By Micheal Rios; Photos courtesy of Denise Sheldon & Ross Fenton, Tulalip Forestry
Coast Salish tribes believe the Creator gave them cedar as a gift. Traditionally, a prayer was offered to honor the spirit of the tree before harvesting its bark, branches and roots. Their ancestors taught them the importance of respecting cedar and understanding how it is to be used, so it will be protected for future generations.
Cedar was the perfect resource, providing tools, baskets, bowls and carvings in addition to having medicinal and spiritual purposes. The highly sought after inner bark was separated into strips or shredded for weaving. The processed bark is then used like wool and crafted into clothing, baskets and hats.
Those same traditional teachings are practiced today and continue to thrive by being passed down from one generation to the next. Over multiple weekends in June, the Tulalip Tribes membership was given the opportunity to participate in the cultural upbringings of their ancestors by journeying into their ancestral woodlands and gathering cedar. “I enjoy cedar harvesting and get excited as the time to pull gets closer,” shared Tulalip tribal member Denise Sheldon. “I find myself checking out the cedars wherever I go, thinking hmm it must be season. I love taking my grandkids out to teach them how to pull and separate the outer bark. It’s an important tradition for our family.”
Led by Forestry staff from Tulalip’s Natural Resources Department, participating tribal members like Denise and her family ventured just north of Sultan to a cedar-filled bounty located on the outskirts of the Mount Baker-Snoqualmie National Forest.
The yearly cedar harvest showcases a partnership between several agencies working as a team to coordinate this culturally significant opportunity. The Tulalip Natural Resource’s Timber, Fish, and Wildlife Program generally arranges a cedar harvesting site for the upcoming season by utilizing existing relationships with off-reservation landowners and the Washington State Department of Natural Resources (DNR).
“The annual cedar pulling event is a collaborative effort between multiple parties and agencies, both internally within Tulalip Natural Resources and the WA State DNR,” explained Ross Fenton of Tulalip Tribes Forestry Program. “Typically we try to arrange a bark pulling site up to a year in advance, to ensure a continued opportunity for the Tulalip membership. Our Timber, Fish and Wildlife program staff has been integral to maintaining a partnership with DNR over the years to allow for continuing gathering opportunities. There are many logistics involved, and the results of our work is tangible.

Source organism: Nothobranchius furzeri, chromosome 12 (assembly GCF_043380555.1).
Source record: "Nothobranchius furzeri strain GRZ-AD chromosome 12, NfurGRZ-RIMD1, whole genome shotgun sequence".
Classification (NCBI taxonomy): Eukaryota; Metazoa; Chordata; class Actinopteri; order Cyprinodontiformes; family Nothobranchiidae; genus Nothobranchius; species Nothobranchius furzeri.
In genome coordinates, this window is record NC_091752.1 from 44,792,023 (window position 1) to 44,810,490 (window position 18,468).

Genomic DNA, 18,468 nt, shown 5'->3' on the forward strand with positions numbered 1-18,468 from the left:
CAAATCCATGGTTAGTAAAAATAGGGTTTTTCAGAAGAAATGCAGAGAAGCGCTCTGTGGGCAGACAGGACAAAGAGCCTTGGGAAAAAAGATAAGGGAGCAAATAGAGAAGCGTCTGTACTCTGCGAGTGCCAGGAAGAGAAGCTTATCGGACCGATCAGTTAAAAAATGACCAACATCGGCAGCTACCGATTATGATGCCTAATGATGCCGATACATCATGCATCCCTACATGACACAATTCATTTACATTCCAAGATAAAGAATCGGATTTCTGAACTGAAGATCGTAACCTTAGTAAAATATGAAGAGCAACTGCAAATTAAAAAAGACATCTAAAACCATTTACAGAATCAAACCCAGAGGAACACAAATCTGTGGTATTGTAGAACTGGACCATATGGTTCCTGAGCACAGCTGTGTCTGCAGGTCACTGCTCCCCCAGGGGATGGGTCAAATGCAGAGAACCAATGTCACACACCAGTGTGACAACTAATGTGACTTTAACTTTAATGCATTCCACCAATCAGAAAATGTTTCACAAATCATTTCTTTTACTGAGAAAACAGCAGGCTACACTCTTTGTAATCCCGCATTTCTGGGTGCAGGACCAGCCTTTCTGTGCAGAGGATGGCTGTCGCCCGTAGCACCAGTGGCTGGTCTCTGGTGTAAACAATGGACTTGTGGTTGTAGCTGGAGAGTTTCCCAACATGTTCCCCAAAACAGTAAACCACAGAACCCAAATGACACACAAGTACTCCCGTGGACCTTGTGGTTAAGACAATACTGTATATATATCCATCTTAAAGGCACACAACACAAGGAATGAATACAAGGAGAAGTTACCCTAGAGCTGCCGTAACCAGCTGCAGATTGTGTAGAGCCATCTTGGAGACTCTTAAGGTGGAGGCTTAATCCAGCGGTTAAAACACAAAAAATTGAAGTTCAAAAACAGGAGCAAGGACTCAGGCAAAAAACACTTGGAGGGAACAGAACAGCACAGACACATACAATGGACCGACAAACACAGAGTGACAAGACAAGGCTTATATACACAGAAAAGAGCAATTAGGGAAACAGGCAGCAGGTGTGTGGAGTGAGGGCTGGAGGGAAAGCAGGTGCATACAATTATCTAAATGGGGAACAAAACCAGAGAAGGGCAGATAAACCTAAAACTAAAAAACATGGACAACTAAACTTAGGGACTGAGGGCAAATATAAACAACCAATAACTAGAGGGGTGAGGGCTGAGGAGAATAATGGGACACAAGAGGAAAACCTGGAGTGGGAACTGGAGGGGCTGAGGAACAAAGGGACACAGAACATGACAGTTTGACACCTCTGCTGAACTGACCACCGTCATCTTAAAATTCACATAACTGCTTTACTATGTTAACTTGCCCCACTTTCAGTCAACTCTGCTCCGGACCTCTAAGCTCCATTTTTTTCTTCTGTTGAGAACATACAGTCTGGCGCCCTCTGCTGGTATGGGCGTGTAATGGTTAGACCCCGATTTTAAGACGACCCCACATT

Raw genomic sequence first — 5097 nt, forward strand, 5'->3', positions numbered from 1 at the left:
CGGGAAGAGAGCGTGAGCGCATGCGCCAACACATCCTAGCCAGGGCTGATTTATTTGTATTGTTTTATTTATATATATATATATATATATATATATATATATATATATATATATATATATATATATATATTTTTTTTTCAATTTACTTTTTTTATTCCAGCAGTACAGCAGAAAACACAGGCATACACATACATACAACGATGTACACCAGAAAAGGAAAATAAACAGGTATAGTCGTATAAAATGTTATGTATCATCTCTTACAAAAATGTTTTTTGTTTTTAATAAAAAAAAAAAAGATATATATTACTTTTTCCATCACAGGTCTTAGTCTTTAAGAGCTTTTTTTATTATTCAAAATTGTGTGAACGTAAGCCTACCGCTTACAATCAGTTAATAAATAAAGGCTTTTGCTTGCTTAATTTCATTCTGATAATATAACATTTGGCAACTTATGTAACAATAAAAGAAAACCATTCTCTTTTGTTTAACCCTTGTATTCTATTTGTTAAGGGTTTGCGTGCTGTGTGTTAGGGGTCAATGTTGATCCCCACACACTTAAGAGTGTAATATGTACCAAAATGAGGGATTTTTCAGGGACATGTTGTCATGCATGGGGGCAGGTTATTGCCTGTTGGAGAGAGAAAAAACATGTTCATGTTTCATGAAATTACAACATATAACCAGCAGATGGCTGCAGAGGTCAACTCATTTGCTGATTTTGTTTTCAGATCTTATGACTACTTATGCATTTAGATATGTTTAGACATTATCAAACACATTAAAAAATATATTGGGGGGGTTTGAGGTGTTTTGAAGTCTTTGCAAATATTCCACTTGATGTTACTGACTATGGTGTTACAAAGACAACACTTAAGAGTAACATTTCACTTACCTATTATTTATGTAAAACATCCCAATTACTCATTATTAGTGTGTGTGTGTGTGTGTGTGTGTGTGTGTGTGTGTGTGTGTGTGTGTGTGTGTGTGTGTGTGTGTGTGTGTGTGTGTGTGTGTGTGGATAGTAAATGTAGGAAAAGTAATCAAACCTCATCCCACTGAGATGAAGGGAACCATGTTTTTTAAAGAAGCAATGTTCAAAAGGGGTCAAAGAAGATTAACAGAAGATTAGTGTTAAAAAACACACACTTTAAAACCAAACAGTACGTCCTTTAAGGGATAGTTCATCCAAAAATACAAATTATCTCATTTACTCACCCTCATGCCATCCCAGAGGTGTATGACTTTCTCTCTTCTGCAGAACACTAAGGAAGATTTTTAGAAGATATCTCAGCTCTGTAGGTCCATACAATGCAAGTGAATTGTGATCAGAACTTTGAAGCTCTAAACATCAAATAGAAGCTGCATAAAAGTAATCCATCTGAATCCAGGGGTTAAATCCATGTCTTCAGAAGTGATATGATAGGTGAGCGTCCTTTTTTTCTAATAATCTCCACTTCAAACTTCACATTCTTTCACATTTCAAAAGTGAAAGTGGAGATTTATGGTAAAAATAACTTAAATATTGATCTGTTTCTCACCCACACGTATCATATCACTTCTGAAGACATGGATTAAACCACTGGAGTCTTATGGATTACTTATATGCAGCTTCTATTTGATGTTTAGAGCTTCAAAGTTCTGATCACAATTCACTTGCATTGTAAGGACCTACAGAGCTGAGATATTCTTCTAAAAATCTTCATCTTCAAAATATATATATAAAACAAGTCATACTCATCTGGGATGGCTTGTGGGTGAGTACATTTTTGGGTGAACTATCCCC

“I’ve been attending the annual cedar harvest for nearly ten seasons now. For me personally, it is an honor to witness an event that has been ongoing for millennia. I really enjoy watching younger generations grow and then teach the skills to their own children as they grow. There are many generations participating, and that’s really neat to observe,” added Fenton.
The relationship Coast Salish peoples have with cedar cannot be understated. Their ancestors relied on the magnificent tree as an integral part of life on the Northwest Coast. From birth to death, the powerful cedar provided generously for the needs of the people – materially, ceremonially and medicinally. Those teachings have not been lost.
“We pray before we start harvesting, so it is done in a good way, and ask for protection from animals or spirits that might harm us,” reflected Denise of her days spent walking in the shadows of her ancestors. “I haven’t been pulling as long as my mom, Keeta, or sisters, Marilyn and Jamie. It has taken me some time to get the hang of it, but I really love being out in the woods with my family. I tell my grandkids they need to learn as much as they can because they will be pulling for me when I get too old to do it anymore. One day they will be the elder teaching their kids and grandkids.”
Master weavers, elders, and youth alike all echo the very same cedar harvesting technique employed by their ancestors. With a small ax and carving knife, they skillfully remove strips of bark from designated cedar trees. They then shave off a small section of the rough bark, revealing a smooth tan inner layer. After harvest, the cedar strips are typically laid out to dry for a year before being made into baskets and hats or used in regalia.
Many Tulalip youth participated in the multi-day cedar harvesting occasion, gathering strips for elders and learning techniques of separating the smooth inner bark from the rough outer bark. For some tribal members it was another step in their continual journey to connect with the spirits of past and present, while for others it was their very first cedar harvest experience.
“The cedar was kind of hard to separate at first, but the more I pulled the better I got,” beamed first time cedar harvester, 10-year-old Sophia Quimby. “It was a lot of fun pulling the cedar and seeing how far we could get it to go. Me and my mom are going to make roses and baskets from our cedar.”
Safe to say the essential teachings from cedar gathering have successfully been passed on to yet another generation of Tulalip culture bearers. The ancestors would be pleased.